The Falkland Islands: last refuge of a dying power?
Tensions mount as the Argentine government accuses the UK of “militarising” the South Atlantic.
If you haven’t yet heard of Hector Timerman, you no doubt will in the coming months. He is the Argentine foreign minister, and the man at the helm of recent claims that the UK is, in his words, “militarising” the South Atlantic and behaving like “colonialists”. According to the Argentine foreign office, the UK has stationed Trident nuclear missiles, on board a Vanguard-class submarine, near the Falkland Islands, which – under the Treaty of Tlatelolco for the Prohibition of Nuclear Weapons in Latin America and the Caribbean – lie in a nuclear-free zone.
The claims have been brushed aside by Britain’s ambassador to the UN, Sir Mark Lyall Grant, as “manifestly absurd” and “complete rubbish”. The Royal Navy have been hitherto open about the presence of a Trafalgar-class vessel (which is unable to carry nuclear missiles) in the region, but have remained defiant in the face of accusations to the contrary, despite Timerman’s insistence that the Argentine foreign office have both photos and maps that confirm the UK’s culpability.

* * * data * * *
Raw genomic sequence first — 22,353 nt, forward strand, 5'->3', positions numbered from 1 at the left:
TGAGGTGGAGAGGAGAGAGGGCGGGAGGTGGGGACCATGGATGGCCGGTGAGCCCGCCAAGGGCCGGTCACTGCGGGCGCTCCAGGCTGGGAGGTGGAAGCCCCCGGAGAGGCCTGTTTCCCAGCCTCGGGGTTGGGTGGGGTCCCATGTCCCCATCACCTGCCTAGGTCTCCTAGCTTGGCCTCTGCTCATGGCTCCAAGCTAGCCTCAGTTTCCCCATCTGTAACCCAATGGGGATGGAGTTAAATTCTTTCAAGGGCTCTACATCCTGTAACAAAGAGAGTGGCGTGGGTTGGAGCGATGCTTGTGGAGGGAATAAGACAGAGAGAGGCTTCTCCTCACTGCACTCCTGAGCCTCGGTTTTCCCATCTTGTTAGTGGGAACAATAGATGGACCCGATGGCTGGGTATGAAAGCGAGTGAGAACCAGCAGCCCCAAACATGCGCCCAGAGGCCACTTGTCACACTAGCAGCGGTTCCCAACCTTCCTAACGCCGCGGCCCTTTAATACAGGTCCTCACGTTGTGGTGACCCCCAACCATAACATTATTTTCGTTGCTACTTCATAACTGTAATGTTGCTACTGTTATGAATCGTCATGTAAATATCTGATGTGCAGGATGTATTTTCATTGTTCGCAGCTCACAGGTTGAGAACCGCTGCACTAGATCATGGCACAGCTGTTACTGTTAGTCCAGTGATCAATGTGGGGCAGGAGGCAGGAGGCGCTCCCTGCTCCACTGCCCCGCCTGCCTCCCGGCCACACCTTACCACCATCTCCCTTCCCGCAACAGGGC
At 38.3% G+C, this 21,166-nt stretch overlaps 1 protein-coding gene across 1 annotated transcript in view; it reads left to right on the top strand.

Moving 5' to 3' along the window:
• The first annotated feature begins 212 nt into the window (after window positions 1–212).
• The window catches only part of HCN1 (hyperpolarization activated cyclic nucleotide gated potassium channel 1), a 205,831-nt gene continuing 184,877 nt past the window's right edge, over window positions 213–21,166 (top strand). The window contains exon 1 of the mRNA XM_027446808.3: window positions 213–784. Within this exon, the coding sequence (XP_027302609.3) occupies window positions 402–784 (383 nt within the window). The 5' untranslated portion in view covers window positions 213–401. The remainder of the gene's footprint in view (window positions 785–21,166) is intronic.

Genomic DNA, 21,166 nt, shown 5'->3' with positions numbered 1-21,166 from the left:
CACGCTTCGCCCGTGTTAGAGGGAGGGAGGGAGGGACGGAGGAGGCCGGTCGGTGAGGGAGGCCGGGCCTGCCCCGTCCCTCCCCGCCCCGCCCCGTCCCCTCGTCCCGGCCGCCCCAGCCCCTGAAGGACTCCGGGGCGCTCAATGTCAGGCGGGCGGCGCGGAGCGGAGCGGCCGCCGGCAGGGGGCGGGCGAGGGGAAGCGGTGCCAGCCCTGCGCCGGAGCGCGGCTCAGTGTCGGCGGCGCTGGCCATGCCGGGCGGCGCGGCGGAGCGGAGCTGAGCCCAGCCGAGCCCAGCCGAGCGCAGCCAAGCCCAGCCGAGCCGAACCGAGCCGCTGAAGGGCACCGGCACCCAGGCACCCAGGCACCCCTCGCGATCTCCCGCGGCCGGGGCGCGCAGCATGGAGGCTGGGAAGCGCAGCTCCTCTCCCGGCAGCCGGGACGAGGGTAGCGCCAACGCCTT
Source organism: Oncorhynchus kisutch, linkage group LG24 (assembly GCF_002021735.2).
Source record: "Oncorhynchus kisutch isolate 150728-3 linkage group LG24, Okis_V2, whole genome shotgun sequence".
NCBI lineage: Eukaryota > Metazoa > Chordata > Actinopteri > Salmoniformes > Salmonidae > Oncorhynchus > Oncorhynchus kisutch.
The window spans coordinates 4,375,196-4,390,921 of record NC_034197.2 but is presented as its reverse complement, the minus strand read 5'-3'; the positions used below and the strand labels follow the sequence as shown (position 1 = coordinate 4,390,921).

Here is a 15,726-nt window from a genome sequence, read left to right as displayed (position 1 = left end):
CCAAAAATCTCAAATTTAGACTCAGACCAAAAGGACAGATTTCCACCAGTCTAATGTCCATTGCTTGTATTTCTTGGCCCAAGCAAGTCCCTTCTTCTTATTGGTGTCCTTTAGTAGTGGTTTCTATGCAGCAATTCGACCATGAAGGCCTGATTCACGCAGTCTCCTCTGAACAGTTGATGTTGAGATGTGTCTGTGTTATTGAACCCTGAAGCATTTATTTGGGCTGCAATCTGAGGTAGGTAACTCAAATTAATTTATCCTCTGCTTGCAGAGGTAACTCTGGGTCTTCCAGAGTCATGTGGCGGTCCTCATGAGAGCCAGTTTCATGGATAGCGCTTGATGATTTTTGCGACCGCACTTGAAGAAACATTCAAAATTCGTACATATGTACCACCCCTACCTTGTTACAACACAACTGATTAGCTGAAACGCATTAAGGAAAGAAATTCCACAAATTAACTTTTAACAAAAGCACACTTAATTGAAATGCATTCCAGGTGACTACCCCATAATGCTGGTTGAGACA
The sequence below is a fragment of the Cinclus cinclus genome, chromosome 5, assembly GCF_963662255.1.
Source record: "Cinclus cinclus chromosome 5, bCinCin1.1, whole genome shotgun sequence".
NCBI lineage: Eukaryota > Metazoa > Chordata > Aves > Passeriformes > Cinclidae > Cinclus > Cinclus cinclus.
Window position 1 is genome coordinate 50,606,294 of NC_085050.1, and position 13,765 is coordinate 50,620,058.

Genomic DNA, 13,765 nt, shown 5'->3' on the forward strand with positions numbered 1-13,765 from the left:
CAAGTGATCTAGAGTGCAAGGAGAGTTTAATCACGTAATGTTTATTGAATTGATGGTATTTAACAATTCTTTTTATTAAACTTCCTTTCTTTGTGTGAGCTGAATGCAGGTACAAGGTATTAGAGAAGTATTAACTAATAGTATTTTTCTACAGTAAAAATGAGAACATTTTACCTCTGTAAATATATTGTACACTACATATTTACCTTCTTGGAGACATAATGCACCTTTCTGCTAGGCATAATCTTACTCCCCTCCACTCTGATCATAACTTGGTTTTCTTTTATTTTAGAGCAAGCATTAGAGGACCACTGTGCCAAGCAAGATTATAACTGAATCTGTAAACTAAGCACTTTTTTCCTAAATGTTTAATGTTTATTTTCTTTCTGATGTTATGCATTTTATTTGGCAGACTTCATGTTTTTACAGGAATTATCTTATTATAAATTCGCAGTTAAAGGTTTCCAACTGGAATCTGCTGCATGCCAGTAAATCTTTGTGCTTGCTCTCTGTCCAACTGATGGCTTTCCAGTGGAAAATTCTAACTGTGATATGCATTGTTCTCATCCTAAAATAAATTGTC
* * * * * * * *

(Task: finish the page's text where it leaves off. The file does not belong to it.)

Timerman’s accusations come at a time of heightened tension between the UK and Argentina. Representatives from both governments have long asserted sovereignty of the islands, which since 1833 have been a UK overseas territory. In 1982, Argentine forces invaded the islands but were forced to retreat 74 days later after surrendering to the British Navy.
Tensions mounted again in 2010 when the UK began its program of oil exploration in the region. The Argentine government re-emphasised its claim to sovereignty of both the territory and the minor ancillary benefit of its possible oil reserves - estimated to be worth $176bn in tax revenue alone. Timerman has described the Falkland Islands as the “last refuge of a dying power”, though with $176bn at stake, he may soon be thinking differently.